Can I Leave My Boiler On Continuously? – Professional Advice
You can leave your boiler on continuously, but as a rule – you shouldn’t. With the cost of living as steep as it is currently, households throughout the United Kingdom are looking for ways in which they can save pennies. It doesn’t seem likely that energy prices will go down anytime soon, so with that in mind, we’ve answered the question as to whether you can (or should) leave your boiler on continuously.
Is it Bad to Leave the Boiler On?
There are worse things you can do than leave your boiler on all the time; and there’s even a train of thought that argues because it’s not having to power down and start up as regularly, or heat water from cold (as the water is always heated), that your boiler will actually run more efficiently when turned on all the time. The truth, though, is that it’s less efficient having your boiler on all the time.
It’s important to note that sometimes if there’s an electrical issue, your boiler might be stuck permanently on even if your thermostat says it’s off. If you think you have this issue, then get in touch with a boiler engineer right away. Rather than leaving your boiler on, we’d recommend instead trying to improve your home’s efficiency (whether that be through the installation of double glazing, loft insulation, or anything else) so that you don’t need to run your boiler for as long.
How Many Hours a Day Should a Boiler Run?
How long is a piece of string? How many hours a day your boiler runs depends on several factors, including:
- Time of year. Clearly, at colder times of the year, you’re likely to be using your boiler more than you do in the summer months. During the heart of winter, for instance, it’s not uncommon to have your boiler turned on for around eight hours or so. In August, you might only run your boiler for as little as one hour per day.
- How many people live in your home? If you’re a couple with four small children running riot, then you’ll need more hot water than if you’re a single professional. Generally speaking, the more people at the property, the longer you’ll want to run your boiler. If a property is a home to the elderly or more vulnerable, then a boiler should run for longer, too (provided it can be afforded, of course).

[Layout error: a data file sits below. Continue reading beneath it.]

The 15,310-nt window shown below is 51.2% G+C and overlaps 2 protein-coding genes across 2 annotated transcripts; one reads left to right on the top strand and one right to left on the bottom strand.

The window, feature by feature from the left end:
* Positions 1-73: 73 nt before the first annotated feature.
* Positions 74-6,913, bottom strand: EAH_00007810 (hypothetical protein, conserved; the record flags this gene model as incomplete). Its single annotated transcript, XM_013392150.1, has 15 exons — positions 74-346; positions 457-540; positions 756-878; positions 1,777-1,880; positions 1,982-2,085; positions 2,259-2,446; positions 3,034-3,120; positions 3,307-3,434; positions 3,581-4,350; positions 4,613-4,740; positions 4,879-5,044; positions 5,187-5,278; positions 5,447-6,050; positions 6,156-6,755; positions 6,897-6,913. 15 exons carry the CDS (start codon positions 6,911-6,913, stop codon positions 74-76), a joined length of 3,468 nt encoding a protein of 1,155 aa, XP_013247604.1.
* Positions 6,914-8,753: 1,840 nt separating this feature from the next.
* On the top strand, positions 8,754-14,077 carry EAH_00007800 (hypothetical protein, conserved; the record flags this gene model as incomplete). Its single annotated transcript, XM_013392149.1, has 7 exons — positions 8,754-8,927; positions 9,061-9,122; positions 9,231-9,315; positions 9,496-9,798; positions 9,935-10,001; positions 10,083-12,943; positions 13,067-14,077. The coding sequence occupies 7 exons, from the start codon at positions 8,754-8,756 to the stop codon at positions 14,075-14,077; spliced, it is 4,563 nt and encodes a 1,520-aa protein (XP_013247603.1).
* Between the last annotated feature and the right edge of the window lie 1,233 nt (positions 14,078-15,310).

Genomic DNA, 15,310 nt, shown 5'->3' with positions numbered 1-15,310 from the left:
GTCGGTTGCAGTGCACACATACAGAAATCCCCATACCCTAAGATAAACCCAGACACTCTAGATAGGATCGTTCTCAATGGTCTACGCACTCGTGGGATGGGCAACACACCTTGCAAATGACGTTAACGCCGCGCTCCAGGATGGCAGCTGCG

- Your home’s efficiency. A better-insulated home will retain heat better, and therefore you can run your boiler for a shorter period, and still get the same results as you would running it for longer in a less energy-efficient home.
- How often are you at home? Clearly, if you’re at home more often then you’re going to want more heating and hot water, too. The pandemic brought about a surge in the number of people working from home, and many have gone on to stay that way, liking the freedom and flexibility it gives them. If you work from home, your boiler will be on longer than if you commute to work every day.
How Long Should a Boiler Stay On?
The answer to this question (once you’ve factored in the variables we’ve mentioned above) is very simple: for as long as you need it. The less time your boiler is running, the more money you save; particularly if your home isn’t very energy efficient.
A good general rule (for your hot water, at least) is to have the boiler turned on for half an hour to an hour in the morning, so that you’ve got enough for any dishes that need doing from the night before or a wake-up shower, and then the same again in the late afternoon/evening for any relaxing soak you might want to take. A similar approach can be taken with your heating, too.
Is it Cheaper to Have Heating On Low?
Keeping your boiler on all day at a low heat setting isn’t cheaper than having your boiler either on a timer or turned on as and when you need it. It’s a myth. Because most houses (even modern new builds) are relatively poorly insulated, running your boiler on low all day is typically very inefficient and leads to lots of energy being wasted. What’s worse for the environment, and worse for your wallet, too.
Leaving a Boiler On All the Time Will Lead to a Shorter Lifespan
Boilers are machines, and no matter how modern, well-made, and technologically advanced these machines might now be, they’re still prone to wear and tear, and will eventually start to run less optimally as the years go by.
If you leave your boiler running continuously, then you’re putting it under a higher workload than if you were to use it only at set periods, or when you needed it. A higher workload puts more strain on your boiler, which will ultimately lead to a shorter machine lifespan overall.
What Boiler Do I Need?
The boiler you need depends on various factors, including water pressure, for instance. Generally speaking, though, most modern homes will suit a combi boiler, whilst if space isn’t an issue, then system boilers (with their separate hot water tanks) can be just as good in their own different way. Check out our range of boilers here to see what might be right for you.
There you have it! Hopefully, having read this you’ll realize the best thing to do to preserve both your boiler and your wallet is to run it on a timer, rather than have it running continuously. If you need a new boiler installed, or have any more boiler-related questions, then don’t hesitate to get in touch.